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Ladies around the world rejoice, because an all-female design team based in Philadelphia just introduced the world’s first eco-friendly, flushable pregnancy test. And the Food and Drugs Administration (FDA) cleared it.
Lia is a biodegradable, plant-based pregnancy test that eliminates the need for plastic and women everywhere are going crazy over the discrete design. It comes from a group of designers dedicated to “modernizing and humanizing reproductive health and wellness products,” and putting the environment first.
But is it accurate? It may be an environmentally conscious design, but it means nothing if it doesn’t work. According to Lia, the test is over 99% accurate. Their idea for a sustainable, single-use test made its debut at TechCrunch Disrupt Berlin’s Startup Battlefield earlier this month (December 5, 2017) and has since been cleared for production by the FDA. The design was also named a finalist during the TechCrunch competition, which is renowned for highlighting “revolutionary startups.”
“Pregnancy tests account for enough plastic waste to travel from Philadelphia to the Space Station and back seven times,” said co-founder and CPO of Lia, Anna Couturier Simpson in a statement.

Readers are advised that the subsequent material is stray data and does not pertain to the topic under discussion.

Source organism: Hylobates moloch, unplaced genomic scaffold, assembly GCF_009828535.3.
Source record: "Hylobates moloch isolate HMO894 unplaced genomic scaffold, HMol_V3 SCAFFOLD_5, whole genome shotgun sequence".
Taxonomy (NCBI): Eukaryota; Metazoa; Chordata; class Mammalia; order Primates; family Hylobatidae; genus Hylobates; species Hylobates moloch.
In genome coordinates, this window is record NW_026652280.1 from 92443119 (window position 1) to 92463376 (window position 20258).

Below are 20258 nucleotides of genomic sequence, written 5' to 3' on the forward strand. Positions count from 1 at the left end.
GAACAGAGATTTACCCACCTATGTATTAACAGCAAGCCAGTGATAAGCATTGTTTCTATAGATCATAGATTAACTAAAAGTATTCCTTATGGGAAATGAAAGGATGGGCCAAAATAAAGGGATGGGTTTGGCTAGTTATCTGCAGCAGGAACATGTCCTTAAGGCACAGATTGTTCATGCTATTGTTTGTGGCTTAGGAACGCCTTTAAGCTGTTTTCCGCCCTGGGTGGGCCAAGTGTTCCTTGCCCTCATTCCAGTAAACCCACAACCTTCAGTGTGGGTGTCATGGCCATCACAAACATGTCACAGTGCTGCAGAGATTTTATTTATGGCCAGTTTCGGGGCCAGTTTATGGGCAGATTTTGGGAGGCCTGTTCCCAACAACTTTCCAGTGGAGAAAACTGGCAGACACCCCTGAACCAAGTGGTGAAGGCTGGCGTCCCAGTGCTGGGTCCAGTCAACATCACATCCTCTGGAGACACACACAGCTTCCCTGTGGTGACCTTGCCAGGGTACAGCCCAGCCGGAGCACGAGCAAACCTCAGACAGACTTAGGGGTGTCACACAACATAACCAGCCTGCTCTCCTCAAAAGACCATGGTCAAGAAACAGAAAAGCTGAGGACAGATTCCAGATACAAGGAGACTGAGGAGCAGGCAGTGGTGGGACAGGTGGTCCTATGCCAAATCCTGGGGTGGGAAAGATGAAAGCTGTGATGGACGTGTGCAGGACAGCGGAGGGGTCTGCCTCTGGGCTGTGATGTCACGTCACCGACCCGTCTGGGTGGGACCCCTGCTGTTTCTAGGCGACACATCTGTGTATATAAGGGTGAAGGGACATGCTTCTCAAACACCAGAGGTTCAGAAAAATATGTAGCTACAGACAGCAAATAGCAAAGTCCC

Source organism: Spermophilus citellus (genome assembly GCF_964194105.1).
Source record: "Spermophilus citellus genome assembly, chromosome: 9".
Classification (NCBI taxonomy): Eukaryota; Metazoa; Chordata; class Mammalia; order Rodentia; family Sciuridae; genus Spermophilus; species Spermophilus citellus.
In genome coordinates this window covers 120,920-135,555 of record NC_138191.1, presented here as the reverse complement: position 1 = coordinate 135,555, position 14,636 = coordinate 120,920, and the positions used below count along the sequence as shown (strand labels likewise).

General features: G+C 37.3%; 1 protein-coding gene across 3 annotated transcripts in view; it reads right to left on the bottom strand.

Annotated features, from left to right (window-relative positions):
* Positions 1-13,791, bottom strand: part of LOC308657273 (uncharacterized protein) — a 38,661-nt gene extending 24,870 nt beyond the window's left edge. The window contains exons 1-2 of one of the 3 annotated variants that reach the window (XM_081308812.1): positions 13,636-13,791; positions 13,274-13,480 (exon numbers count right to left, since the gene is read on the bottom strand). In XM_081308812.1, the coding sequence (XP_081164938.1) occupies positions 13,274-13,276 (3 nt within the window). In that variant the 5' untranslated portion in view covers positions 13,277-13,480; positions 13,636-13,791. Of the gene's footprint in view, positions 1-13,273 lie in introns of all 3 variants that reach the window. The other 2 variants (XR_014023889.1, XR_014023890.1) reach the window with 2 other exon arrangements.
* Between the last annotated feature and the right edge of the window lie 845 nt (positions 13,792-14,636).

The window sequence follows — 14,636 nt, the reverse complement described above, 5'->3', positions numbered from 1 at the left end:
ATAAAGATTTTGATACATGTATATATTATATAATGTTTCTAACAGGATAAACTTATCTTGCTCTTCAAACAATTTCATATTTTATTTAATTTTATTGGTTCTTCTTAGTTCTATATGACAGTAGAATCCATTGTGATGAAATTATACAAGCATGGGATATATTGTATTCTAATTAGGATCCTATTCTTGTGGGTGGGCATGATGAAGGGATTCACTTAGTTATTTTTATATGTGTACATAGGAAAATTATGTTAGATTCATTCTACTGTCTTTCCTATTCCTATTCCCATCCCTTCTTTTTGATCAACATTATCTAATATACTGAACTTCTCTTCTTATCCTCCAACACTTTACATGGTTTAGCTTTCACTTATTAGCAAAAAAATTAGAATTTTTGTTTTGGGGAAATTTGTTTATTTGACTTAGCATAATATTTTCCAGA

“Lia is the only discreet pregnancy test made with zero glass fibers, batteries, plastic or nitrocellulose—elements found in nearly all single-use diagnostics available on the market today. Lia provides the only sustainable solution to date.”
Bethany Edwards, Lia’s CEO and co-founder, referred to the fact that the at-home pregnancy test has stayed the same for 30 years, as a “stiff, plastic relic highlighted in movies for its lack of privacy.”
“1987 brought us the first cell phone, the boombox, the Apple personal computer, and the at-home pregnancy test. They ushered in the era of portable, personal devices, changing the way we communicate and how we share news. It has been 30 years since 1987, and these revolutionary innovations have all advanced significantly—except for one: the at-home pregnancy test,” stated Ms. Edwards.
Some may wonder: why has the design virtually stayed the same for 30+ years for so many women’s products? Why has it taken so long for the design and science communities to re-consider better alternatives for products like the pill or sustainable sanitary napkins? Perhaps 2018 will see an attentive surge or upswing on how we view, use, and ultimately design these products.
Lia is expected to be available to consumers in mid-2018.
Want more design stories for women? Read our interview with Annie Leibovitz on “why women need to be visualized.”